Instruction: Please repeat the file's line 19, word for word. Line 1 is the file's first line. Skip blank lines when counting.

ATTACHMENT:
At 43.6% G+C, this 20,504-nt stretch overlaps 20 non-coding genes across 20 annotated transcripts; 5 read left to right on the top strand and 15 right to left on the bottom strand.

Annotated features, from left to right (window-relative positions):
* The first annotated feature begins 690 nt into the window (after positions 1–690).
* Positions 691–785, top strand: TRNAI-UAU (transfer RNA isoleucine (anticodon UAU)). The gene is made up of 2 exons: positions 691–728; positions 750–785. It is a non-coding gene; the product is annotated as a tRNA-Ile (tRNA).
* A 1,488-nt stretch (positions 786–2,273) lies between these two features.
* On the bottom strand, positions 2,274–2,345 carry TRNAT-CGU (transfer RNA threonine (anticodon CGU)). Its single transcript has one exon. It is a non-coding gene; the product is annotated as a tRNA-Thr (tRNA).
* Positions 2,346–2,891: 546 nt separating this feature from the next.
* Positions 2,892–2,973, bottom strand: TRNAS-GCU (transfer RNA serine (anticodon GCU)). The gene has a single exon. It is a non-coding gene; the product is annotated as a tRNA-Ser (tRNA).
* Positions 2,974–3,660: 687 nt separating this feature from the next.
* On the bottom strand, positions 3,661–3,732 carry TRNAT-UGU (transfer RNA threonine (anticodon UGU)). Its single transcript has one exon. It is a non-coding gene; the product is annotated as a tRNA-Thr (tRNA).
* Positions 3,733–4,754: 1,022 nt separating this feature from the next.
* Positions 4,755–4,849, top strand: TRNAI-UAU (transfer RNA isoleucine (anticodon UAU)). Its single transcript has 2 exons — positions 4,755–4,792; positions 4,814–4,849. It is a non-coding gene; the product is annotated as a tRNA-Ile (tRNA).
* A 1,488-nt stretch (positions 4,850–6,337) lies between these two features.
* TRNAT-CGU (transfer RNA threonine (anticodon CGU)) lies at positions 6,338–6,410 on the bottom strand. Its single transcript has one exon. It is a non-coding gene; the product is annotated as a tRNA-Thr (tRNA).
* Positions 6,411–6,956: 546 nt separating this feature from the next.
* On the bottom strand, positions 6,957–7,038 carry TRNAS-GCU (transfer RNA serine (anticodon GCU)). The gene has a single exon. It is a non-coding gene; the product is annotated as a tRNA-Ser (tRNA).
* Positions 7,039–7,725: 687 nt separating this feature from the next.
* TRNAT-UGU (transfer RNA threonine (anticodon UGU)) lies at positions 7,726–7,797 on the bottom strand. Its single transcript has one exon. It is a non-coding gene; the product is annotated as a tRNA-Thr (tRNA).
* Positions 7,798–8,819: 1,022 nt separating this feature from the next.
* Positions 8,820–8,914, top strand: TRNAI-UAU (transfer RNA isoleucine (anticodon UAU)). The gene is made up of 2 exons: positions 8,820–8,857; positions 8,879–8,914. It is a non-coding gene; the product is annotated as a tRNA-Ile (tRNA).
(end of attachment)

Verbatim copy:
* Positions 7,798–8,819: 1,022 nt separating this feature from the next.